Mobile support is good, with native applications for iPad, iPhone and Android devices. These provide a great deal of functionality, and are not just report and dashboard viewing apps. They work offline too if needed, with processing of local downloaded data sets.
Cognos comes in three flavors. Cognos Insight is a desktop platform for individual use, and it can play its part as a workstation in a larger Cognos deployment. I cannot imagine that anyone would use Cognos Insight as a stand-alone tool outside Cognos Enterprise (although they probably do!). Cognos Express is positioned as a platform for departments and medium size businesses, and can be extended with various add-ons. Cognos Enterprise is the full deployment and comes with a sophisticated architecture.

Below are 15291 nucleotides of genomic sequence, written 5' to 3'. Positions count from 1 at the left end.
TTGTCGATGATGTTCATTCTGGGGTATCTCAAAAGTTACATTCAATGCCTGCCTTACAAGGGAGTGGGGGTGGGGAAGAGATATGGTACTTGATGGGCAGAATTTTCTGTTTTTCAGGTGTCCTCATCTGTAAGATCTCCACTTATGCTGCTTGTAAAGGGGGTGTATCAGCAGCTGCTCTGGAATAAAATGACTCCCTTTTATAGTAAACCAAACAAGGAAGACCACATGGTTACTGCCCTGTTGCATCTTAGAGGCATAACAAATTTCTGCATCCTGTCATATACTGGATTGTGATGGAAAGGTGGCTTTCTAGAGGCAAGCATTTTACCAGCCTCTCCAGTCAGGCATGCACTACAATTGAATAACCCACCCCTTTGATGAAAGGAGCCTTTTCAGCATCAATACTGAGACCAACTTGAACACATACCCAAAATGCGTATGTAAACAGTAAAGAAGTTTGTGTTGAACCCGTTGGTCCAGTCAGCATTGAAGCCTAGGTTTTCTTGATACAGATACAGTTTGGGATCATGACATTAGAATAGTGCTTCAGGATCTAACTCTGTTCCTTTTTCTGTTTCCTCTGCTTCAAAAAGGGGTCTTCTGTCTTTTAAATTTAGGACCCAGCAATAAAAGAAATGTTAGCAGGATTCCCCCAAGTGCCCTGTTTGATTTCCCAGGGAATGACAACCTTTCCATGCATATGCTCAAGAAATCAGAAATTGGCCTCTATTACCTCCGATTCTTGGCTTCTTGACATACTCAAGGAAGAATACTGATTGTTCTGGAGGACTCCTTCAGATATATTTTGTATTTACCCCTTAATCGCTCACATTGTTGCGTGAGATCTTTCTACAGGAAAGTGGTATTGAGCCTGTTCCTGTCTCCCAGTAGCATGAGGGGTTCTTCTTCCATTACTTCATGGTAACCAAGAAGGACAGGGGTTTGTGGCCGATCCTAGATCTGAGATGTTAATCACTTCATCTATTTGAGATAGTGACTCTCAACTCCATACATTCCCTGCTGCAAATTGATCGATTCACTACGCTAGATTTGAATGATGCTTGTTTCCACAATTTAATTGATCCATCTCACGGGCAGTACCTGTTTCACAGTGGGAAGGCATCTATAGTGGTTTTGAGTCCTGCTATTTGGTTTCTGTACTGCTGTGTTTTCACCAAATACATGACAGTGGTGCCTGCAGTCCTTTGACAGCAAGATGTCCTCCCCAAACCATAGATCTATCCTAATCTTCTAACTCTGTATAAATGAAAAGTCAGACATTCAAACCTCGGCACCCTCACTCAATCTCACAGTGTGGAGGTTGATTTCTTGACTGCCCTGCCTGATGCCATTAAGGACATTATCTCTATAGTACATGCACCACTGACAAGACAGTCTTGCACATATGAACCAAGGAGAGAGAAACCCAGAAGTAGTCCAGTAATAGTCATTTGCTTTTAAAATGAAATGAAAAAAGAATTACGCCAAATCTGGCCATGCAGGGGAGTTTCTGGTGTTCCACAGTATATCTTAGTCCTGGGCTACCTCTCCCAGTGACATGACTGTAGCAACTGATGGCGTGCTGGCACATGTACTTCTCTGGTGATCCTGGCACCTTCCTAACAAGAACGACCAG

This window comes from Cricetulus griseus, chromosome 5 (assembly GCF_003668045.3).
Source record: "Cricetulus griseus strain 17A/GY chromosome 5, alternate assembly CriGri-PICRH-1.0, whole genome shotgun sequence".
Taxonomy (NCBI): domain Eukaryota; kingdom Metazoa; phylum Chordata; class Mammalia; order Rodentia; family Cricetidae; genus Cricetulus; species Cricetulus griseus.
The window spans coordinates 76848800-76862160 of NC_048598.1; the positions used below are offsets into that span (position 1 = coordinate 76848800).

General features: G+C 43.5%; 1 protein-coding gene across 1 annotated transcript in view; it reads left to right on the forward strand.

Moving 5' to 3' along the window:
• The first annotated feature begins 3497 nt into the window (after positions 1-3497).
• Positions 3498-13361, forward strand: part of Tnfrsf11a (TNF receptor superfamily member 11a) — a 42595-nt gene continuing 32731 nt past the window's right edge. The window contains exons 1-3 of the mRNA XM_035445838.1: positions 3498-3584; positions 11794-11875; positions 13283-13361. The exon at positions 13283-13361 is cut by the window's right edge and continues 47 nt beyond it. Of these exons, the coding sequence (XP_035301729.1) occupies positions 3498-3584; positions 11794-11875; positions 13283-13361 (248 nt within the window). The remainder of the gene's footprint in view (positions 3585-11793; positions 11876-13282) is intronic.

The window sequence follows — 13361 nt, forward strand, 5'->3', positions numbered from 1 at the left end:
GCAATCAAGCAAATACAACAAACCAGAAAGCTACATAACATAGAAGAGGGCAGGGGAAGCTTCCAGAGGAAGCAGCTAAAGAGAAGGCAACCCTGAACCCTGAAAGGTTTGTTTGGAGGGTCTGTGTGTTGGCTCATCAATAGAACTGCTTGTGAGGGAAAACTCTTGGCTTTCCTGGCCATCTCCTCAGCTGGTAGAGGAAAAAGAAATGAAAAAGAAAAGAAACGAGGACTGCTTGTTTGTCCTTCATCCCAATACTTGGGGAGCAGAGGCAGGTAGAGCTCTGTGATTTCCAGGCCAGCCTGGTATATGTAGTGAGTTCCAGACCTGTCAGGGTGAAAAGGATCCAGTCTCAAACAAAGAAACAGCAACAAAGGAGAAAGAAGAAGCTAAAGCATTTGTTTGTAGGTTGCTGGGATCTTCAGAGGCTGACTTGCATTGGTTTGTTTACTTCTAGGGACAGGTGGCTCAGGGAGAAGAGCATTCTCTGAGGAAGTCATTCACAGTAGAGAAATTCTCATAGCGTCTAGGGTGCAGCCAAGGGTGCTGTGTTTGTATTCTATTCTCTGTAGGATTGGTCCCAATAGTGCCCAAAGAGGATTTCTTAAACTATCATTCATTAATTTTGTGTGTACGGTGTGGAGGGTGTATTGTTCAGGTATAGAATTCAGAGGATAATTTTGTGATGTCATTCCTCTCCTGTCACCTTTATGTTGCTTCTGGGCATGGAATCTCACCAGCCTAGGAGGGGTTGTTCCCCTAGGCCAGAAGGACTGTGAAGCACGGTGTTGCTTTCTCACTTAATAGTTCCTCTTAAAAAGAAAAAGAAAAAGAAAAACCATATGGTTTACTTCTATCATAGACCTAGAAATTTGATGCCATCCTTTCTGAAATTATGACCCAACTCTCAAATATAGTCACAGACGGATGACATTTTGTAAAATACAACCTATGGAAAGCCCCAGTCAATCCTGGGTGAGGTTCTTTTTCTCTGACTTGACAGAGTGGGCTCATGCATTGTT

I have to admit that it is hard to get excited about IBM Cognos, with images of Victorian buildings full of accountants thumping away on calculators. Yes, it’s a little bit unfair to position it this way, but Cognos needs to reinvent itself if it is to appeal to the new mood for democratized, self-service business intelligence.
If an organization is heavily invested in IBM technologies then Cognos is certainly one alternative. But there is a shift taking place in the way businesses use business intelligence technologies, and Cognos is lagging to some extent.